The Coca-Cola Co. (NYSE:KO) announced first quarter earnings Tuesday that can best be described as workmanlike: not spectacular by any means, but good enough to keep blue-chip investors happy.
And investors sure do seem happy. The stock — one of Warren Buffett’s favorites — is up around 17% so far this year, bringing it to a 15-year high.
The thing with the drink giant, though, is that it’s actually so much more than just The Coca-Cola Co. Instead, it has countless cousins that bottle and distribute its array of beverages.
With that in mind, let’s take a quick look at investors’ options in the Coca-Cola network to see which component is the best bet for slurping up some profits.
The big news from The Coca-Cola Co. itself, stationed in Atlanta, is that the company’s returning to a franchise bottling system in North America. The move comes less than three years after Coca-Cola bought its biggest U.S. bottler via a cashless transaction valued at $12.3 billion.
At the time, the goal of taking direct control of 90% of its North American volume was to lower costs and improve business in its biggest market. If the most recent quarter is any indication — with volume only up 1% and currency neutral operating income down 3% — it still has some work to do.
Of course, CEO Muhtar Kent believes moving up the timeline for reintroducing a franchise system in the U.S. makes sense, stating: “A strong franchise system has always been the competitive advantage of the Coca-Cola business globally.”
What’s different this time around is that Coke will continue to bottle the product while the franchisees will focus exclusively on distribution. That’s an eminently sensible plan — producing the product in Atlanta is no different than in Kentucky or Colorado. However, each of these markets are different in terms of the customer base and that’s where the franchisee’s local knowledge comes into play.
All in all, it seems like a decent move for the steady stock.
Across the Pond
Coca-Cola’s two bottlers in Europe are Coca-Cola Enterprises (NYSE:CCE) and Coca-Cola Hellenic (NYSE:CCH). Neither had a strong year in 2012, but that’s to be expected given Europe’s still dealing with some serious economic issues.
Of the two, it’s my opinion that CCE had the better year, even though its volume declined 3% while CCH’s was flat. Net sales per case excluding unusual items, on the other hand, was reasonably close with Enterprise’s up 3% compared to a 2.2% gain for Hellenic.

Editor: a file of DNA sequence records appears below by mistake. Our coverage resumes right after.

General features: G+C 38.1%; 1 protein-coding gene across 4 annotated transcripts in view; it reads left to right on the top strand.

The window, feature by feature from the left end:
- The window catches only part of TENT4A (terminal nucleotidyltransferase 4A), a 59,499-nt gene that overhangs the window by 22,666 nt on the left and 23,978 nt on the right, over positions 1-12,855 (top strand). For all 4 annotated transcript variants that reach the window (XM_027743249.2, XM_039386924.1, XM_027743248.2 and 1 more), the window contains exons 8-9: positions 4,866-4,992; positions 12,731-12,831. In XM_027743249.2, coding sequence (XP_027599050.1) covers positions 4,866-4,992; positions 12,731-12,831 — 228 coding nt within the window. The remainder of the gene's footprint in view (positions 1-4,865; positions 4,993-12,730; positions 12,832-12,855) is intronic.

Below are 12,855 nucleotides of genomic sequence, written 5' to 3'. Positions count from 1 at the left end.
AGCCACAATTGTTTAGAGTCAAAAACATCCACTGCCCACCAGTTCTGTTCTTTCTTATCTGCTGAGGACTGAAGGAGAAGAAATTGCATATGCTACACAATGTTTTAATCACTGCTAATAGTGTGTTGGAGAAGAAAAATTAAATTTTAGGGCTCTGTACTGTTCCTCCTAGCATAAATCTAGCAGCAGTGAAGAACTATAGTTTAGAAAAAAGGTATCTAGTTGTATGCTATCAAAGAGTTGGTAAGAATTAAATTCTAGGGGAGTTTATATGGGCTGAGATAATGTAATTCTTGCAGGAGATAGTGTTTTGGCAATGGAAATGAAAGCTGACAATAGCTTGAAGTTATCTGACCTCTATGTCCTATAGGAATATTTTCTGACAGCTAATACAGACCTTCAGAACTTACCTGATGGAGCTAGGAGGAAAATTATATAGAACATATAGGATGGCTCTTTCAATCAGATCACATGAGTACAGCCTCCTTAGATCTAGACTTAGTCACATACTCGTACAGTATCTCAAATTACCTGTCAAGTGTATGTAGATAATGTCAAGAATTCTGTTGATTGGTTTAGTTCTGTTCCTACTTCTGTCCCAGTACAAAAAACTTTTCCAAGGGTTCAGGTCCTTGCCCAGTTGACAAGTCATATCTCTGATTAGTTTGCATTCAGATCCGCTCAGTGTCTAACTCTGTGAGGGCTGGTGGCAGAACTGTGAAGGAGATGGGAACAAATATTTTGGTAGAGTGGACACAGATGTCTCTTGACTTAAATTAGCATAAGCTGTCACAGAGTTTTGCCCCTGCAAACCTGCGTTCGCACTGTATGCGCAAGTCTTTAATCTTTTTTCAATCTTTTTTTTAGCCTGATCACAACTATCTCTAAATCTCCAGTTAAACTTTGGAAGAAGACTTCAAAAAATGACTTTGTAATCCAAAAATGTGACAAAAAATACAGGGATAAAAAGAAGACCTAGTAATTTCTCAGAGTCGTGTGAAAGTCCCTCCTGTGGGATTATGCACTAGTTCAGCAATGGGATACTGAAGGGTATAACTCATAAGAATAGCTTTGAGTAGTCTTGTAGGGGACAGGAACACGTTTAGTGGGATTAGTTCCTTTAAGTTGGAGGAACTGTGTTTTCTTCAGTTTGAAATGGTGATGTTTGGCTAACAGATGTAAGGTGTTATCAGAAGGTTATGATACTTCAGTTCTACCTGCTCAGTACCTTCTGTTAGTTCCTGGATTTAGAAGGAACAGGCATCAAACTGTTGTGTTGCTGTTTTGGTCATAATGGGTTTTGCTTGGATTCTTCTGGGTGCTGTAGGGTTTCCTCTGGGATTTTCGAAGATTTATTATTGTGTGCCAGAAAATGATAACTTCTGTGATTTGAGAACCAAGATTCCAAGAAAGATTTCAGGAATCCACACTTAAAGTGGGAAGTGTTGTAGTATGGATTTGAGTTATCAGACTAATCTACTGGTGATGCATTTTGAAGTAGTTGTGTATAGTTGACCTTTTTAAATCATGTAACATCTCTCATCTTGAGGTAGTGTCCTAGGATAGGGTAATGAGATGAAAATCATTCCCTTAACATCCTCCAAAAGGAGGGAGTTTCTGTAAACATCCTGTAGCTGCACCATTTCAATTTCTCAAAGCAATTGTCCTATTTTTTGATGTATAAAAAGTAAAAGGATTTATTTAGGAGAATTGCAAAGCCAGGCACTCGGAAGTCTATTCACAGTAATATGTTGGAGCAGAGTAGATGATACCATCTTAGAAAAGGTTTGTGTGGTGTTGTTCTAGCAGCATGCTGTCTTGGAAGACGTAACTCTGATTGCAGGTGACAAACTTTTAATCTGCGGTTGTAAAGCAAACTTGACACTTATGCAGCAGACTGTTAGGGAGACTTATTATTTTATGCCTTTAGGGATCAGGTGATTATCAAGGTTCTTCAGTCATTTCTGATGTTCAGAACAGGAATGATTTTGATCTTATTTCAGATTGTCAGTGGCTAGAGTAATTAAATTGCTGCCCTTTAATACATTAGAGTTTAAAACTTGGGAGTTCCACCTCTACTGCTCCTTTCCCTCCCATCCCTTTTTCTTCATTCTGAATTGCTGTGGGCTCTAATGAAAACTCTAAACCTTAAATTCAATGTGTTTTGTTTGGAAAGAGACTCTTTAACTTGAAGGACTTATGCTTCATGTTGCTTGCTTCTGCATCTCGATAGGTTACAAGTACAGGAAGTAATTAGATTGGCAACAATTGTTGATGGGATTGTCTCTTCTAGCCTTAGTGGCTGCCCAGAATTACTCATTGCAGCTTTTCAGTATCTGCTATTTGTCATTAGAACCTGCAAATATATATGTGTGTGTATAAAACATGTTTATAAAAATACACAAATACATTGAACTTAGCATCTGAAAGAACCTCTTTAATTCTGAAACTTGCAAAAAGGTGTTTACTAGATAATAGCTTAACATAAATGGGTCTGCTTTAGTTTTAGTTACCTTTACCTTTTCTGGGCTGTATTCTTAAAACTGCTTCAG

Where CEE seems to have done a better job, though, is in comparable operating profit. It saw a decline of just 4% compared to a 13% drop for CCH. Given CCE’s operating margins are nearly double CCH’s, I don’t think there’s any question which is the better investment.
Still, if you want the best Coca-Cola investment, you’re better off passing on Europe altogether.
Going for the Growth
Instead, head on down to Latin America. Coca-Cola Femsa (NYSE:KOF) was the best of the Coca-Cola stocks in 2012, gaining over 50% and thus easily outpacing CCH and CC. The world’s largest franchise bottler of Coca-Cola clearly benefits from a healthy Latin American market.
The highlight in 2013 for KOF is the purchase from The Coca-Cola Co. of 51% of Coca-Cola Bottlers Philippines for $689 million. With an option to buy Coke’s remaining 49% interest, it is operating outside the Western Hemisphere for the first time.
At first glance this seems like a far flung acquisition. But if you consider that the Philippines is culturally similar to Latin America, it’s a perfect extension of its business. Heck, perhaps KOF will someday acquire the Coca-Cola bottling assets in Spain and Portugal, which only recently were brought together through the merger of seven different bottlers in the two countries.
A Little Bit of Everything
Of course, your best bet of all for a taste of the beverage world and Latin America’s growth is to buy Femsa (NYSE:FMX), the Mexican beverage company that owns 49% of KOF (63% of voting rights), 20% of Heineken (PINK:HEINY) and all Oxxo convenience stores. In fact, it was chosen for InvestorPlace‘s Best Stocks of 2013 contest and is currently in the lead with 22% year-to-date gains.
Femsa’s performance hasn’t quite matched KOF’s, but it will still cash in on most of its growth, while I also see its convenience story business driving revenue growth for several years. Plus, if Heineken can simply maintain its position in the world beer market, shares should continue to grow at an annualized rate of 25% or more per year.
The Bottom Line
Buffett’s Berkshire Hathaway (NYSE:BRK.B) owned 200 million shares of Coca-Cola stock at the end of 2003 with a market value of $10.2 billion. If it had invested the $10 billion in Femsa instead (in theory, since that would have been impossible given Femsa’s market cap in 2003 wasn’t even $10 billion), it would have $112 billion — 10 times as much — today.
The moral: Latin America is where the action is. China’s annual GDP growth is now below 8%, so it’s cooling off while Chile and other economies are coming on. In Coca-Cola’s world, there’s no better investment in 2013 than Femsa … followed closely by Coca-Cola Femsa.
The rest — including Coca-Cola — I would describe as lukewarm investments.
As of this writing, Will Ashworth did not own a position in any of the aforementioned securities.